When we talk about the global phenomenon of the Alpha course, we often praise the men who champion and promote it, but women were pivotal to its inception and proliferation. Here, author of Repackaging Christianity: Alpha and the Building of a Global Brand, Andrew Atherstone shines a light on three of these “Alpha Females” and explains that they deserve proper recognition for the significant parts they have played in the impact of this global evangelistic movement.
The Alpha movement, originating at Holy Trinity Brompton, is a global phenomenon. Attention has usually focused on its key male leaders, like Nicky Gumbel and Sandy Millar who between them clocked up 65 years on the HTB staff. For many journalists and commentators, the sobriquet “Alpha Male” has been too tempting to resist – it has been used as the banner headline, for example, by The Independent for Gumbel; by the Financial Times for Ken Costa, investment banker and Alpha International’s first chairman; by GQ magazine for Alpha’s prison ministry; and by the Daily Telegraph for Gumbel’s friend, Archbishop Justin Welby, an Alpha fan. Everywhere you look, there seem to be “Alpha Males” dominating the popular Alpha narrative.
But in researching Alpha’s story, one of the most significant discoveries has been the women’s voices which have decisively shaped the movement’s global strategy and success, from its very beginnings. These “Alpha Females” deserve to be much better known. For example, Alpha was the brainchild in 1977 of Tricia Algeo, a 29-year-old trainee solicitor. She had previously worked as a “travelling secretary” for the Inter-Varsity Fellowship, supporting Christian Unions, and had a particular concern for evangelism and the discipleship of young adults. So Algeo launched Alpha, a new nurture course at HTB, in partnership with curate Charles Marnham. She was an experienced evangelistic speaker and shared the teaching on the early courses.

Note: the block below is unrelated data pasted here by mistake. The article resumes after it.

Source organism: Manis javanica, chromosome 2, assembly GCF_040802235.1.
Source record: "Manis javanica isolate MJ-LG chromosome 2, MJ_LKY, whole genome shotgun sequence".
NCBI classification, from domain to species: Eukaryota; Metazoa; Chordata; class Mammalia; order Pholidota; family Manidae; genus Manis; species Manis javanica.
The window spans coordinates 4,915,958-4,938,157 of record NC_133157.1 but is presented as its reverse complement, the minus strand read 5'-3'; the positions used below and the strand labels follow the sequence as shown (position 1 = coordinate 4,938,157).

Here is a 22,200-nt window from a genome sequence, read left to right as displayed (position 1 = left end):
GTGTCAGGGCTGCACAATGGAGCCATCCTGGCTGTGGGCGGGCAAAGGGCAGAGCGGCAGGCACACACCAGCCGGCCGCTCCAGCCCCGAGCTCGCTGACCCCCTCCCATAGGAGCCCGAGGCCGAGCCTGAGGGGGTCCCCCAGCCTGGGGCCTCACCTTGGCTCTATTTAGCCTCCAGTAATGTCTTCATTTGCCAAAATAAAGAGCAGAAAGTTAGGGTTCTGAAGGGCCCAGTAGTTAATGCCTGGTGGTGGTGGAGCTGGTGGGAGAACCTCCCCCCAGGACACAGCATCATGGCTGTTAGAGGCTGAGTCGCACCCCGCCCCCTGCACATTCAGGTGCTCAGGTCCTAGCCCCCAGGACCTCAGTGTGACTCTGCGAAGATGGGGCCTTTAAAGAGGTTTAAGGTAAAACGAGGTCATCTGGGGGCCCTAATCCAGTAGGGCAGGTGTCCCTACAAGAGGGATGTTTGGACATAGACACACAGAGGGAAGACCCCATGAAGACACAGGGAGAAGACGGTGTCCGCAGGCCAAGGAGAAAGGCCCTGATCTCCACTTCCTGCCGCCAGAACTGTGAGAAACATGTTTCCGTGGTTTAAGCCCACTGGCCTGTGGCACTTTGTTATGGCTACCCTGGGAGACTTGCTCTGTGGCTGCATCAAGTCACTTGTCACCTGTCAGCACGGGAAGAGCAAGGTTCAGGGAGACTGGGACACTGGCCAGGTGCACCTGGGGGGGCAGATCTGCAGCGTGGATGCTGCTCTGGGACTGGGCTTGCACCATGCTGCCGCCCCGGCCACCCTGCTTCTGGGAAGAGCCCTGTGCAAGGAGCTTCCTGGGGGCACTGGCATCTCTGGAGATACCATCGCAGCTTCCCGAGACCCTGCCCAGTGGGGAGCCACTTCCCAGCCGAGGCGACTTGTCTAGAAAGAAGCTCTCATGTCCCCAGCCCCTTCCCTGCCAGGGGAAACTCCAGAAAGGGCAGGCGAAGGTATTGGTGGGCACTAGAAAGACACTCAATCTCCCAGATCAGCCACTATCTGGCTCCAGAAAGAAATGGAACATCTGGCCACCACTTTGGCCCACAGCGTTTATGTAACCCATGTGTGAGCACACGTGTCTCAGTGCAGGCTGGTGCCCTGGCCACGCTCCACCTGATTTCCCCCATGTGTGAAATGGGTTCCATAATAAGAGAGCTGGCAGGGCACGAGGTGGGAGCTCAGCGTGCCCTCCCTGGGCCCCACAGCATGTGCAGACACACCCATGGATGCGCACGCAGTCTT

Alpha was the brainchild in 1977 of Tricia Algeo, a 29-year-old trainee solicitor.
Another key “Alpha Female” is Tricia Neill, appointed to the HTB staff in 1994 at a period when the church’s ministry was expanding rapidly in every direction. But this growth was largely reactive and uncoordinated, without proper strategic planning. Millar and Gumbel had plenty of ideas, but as former barristers they lacked professional business and management expertise. Neill had worked for Rupert Murdoch’s News International, running its exhibitions arms, responsible for large consumer events like the Schools Fair and the Sunday Times Festival of Fine Wine and Food. At HTB, she took charge of all Alpha conferences, and masterminded its strategic growth, building a culture of professionalism across all HTB’s operations. Her business acumen, and the infrastructure she created, were critical for Alpha’s global success.
These female Christian leaders, and others like them, have been sadly overlooked in previous narratives of Alpha.
A third leading “Alpha Female” is Emmy Wilson, pioneer of Alpha in prisons. A former nurse, she joined the HTB staff in 1985 and led its social transformation ministries. When the so-called Kansas City Prophets visited London from the United States in 1990, they gave Wilson a prophecy that she would become “a key to many, unchaining and unshackling those who cannot any longer free themselves”. Another inspiration was the revival sweeping through Argentina’s prisons. Wilson visited Los Olmos maximum security prison, near Buenos Aires, where there were more than 300 baptisms of new Christian converts every year. She returned to HTB with eyes opened to new possibilities, proclaiming that: “If it can happen in Argentina then we are going to pray it happens here!” Today more than 900 prisons run Alpha worldwide, with 45,000 annual participants.
These female Christian leaders, and others like them, have been sadly overlooked in previous narratives of Alpha. They deserve proper recognition for the significant parts they have played in the impact of this global evangelistic movement.
For more information on the Alpha course, check out Andrew Atherstone’s book Repackaging Christianity: Alpha and the Building of a Global Brand, published by Hodder & Stoughton.